The 2016 OECD report, which includes statistics from 34 countries, revealed some alarming facts. While the health spending in the USA per capita is one of the highest , the life expectancy in the US falls well short of most other developed countries . Specifically, the average health spending per person per year in the USA in 2016 was $9,892 compared to only $4,708 in Australia . This equates to an average cost in the USA of approximately 17.2% of GDP, while in Australia our system costs us about 9.6% . The average cost of a hospital stay in the US is $18,000, 3 times higher than the OECD average . My hospital treatment cost more than this, despite not being formally admitted, staying only for 11 hours and undergoing a minor surgical operation.
So what are the reasons for the comparatively high cost of healthcare in the US? The four main ones, in comparison to other OECD countries, seem to be:
One common theme here seems to be lack of strong regulation on the fees that hospitals, doctors, pharmaceutical companies and insurance companies can charge for services and medications. For example, the same service is often billed at vastly different amounts depending on what level of insurance a patient has . This differential pricing for services encourages overcharging.
The reluctance in the USA to have tighter regulation on health care costs is understandable in a country that is focussed on individual freedom of choice, small government and low tax, but it is financially unsustainable. Stronger government regulation of healthcare has demonstrably delivered similar or better quality healthcare in most other OECD countries at half the cost, or less, but this appears to be politically unacceptable in the US.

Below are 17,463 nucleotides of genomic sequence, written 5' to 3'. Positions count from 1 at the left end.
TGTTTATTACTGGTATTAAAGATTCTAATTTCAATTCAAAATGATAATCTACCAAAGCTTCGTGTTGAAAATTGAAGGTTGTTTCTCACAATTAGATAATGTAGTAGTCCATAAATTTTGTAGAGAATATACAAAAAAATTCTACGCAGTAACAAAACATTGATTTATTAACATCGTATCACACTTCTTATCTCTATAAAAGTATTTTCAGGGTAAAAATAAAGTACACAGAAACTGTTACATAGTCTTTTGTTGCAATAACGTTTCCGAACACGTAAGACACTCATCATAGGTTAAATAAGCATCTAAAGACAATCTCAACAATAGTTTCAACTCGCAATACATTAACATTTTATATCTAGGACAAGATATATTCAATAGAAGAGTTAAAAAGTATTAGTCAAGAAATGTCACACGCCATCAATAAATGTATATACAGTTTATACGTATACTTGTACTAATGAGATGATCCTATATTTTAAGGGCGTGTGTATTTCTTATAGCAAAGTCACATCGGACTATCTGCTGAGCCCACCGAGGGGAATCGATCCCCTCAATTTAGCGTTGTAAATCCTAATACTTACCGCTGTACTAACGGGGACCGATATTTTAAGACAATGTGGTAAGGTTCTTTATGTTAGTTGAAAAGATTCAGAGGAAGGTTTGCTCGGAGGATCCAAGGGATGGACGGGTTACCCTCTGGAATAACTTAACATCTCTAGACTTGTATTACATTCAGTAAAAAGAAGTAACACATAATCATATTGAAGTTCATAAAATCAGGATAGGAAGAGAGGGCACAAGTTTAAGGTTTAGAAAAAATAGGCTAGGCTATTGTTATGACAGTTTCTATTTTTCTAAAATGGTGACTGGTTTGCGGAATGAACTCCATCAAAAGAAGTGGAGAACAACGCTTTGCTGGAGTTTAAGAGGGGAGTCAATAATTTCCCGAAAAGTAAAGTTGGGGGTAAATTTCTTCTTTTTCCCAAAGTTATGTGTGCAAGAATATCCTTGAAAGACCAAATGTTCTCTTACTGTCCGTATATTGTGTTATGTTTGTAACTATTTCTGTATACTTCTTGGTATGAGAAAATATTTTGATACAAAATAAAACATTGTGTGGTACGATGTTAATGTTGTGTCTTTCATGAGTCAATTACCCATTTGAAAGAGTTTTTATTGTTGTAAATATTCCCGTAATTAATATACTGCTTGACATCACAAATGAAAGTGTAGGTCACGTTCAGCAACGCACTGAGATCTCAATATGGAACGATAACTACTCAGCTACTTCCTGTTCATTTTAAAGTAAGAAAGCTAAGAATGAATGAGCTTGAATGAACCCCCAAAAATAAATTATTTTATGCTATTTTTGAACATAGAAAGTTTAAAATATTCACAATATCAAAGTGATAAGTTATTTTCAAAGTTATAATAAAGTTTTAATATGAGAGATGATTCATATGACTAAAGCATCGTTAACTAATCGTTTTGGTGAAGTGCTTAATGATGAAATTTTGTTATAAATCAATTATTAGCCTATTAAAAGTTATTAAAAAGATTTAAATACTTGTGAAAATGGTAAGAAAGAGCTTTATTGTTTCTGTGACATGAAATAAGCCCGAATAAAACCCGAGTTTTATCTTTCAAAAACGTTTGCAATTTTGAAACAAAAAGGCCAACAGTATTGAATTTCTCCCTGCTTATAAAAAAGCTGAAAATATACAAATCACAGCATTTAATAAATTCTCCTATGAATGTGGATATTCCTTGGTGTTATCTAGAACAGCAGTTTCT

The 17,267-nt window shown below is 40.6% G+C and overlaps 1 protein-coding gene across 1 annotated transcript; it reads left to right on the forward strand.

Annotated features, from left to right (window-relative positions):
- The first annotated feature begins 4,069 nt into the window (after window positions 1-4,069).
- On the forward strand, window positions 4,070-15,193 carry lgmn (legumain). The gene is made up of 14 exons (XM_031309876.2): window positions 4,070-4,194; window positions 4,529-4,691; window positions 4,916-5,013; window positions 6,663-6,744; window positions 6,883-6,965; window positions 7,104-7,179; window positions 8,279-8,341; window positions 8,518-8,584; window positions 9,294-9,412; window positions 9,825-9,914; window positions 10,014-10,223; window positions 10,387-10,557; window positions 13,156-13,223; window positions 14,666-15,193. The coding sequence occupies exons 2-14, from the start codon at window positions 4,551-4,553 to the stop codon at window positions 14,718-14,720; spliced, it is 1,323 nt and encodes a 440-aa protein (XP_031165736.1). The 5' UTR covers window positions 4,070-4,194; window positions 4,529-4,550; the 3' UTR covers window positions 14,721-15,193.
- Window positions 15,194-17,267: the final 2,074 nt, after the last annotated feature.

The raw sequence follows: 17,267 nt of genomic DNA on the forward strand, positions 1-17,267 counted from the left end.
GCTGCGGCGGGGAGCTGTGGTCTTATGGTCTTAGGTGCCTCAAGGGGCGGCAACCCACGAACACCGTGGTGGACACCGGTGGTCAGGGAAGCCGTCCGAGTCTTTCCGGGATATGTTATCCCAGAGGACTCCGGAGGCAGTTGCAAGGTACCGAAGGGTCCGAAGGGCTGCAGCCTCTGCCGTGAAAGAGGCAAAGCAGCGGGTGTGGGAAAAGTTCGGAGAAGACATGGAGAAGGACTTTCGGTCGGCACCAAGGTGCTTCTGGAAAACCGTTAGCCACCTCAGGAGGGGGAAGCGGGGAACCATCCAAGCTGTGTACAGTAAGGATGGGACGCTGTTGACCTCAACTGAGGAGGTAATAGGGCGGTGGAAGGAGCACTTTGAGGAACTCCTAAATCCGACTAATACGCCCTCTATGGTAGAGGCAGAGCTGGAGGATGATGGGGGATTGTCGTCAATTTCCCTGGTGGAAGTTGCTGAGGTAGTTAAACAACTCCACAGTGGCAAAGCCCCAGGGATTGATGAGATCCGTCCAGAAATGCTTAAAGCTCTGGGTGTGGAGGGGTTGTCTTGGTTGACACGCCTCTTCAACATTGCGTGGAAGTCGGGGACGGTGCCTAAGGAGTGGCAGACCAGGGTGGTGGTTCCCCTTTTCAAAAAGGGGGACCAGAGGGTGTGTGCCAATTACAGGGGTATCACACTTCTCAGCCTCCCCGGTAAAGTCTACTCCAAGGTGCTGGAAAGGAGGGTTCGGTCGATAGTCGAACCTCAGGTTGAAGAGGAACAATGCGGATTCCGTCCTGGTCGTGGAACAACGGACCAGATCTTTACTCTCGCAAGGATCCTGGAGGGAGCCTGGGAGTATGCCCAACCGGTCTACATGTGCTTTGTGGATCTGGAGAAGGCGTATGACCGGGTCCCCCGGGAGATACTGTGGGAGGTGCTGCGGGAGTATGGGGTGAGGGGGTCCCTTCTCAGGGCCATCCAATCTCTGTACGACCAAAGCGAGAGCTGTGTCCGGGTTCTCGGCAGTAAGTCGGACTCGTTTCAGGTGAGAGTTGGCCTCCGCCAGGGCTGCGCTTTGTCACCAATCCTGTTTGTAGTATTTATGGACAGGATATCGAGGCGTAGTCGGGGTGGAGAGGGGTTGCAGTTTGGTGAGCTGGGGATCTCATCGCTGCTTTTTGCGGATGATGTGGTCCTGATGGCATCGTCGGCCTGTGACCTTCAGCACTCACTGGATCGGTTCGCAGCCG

So where is the USA succeeding compared to other developed nations?
There is no doubt that the United States takes the lead in world-class health care research. It runs the most clinical trials of any OECD country. The FDA has a shorter drug approval process than many other countries including Australia so new treatments are more readily accessible. It also leads the world in cancer treatments in areas and has one of the highest 5-year survival rates for breast cancer and colon cancer . If you have adequate coverage, the wait time for specialist appointment or elective surgery is among the lowest of all OECD countries .
As you can see, compared to Australia, the structure of the systems, insurance complexity and the health care costs are certainly vastly different in the USA. This is just the tip of the iceberg – in Part 2 I will discuss the differences in health provider roles, clinical management, and medical education.